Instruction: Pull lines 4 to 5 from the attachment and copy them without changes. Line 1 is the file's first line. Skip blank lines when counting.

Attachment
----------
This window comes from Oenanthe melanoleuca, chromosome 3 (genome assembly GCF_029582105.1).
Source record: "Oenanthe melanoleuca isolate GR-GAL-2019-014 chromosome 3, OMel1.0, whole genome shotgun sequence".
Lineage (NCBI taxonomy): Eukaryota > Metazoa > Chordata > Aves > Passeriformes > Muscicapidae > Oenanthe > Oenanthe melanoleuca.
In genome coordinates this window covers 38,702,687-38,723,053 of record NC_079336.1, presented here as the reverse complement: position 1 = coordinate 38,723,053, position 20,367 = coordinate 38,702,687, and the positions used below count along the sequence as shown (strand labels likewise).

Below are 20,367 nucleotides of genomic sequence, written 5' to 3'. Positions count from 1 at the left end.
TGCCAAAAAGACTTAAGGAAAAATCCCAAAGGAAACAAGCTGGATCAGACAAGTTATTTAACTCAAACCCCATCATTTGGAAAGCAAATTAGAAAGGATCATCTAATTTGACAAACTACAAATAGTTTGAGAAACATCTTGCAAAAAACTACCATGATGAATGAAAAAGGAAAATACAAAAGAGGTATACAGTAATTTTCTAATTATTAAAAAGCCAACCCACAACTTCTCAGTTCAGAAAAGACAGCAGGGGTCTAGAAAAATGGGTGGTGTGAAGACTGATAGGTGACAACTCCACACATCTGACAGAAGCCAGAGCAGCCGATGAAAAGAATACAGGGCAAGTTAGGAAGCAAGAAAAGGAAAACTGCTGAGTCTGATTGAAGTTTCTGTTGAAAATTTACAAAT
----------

In genome coordinates this window covers 38,702,687-38,723,053 of record NC_079336.1, presented here as the reverse complement: position 1 = coordinate 38,723,053, position 20,367 = coordinate 38,702,687, and the positions used below count along the sequence as shown (strand labels likewise).

Below are 20,367 nucleotides of genomic sequence, written 5' to 3'. Positions count from 1 at the left end.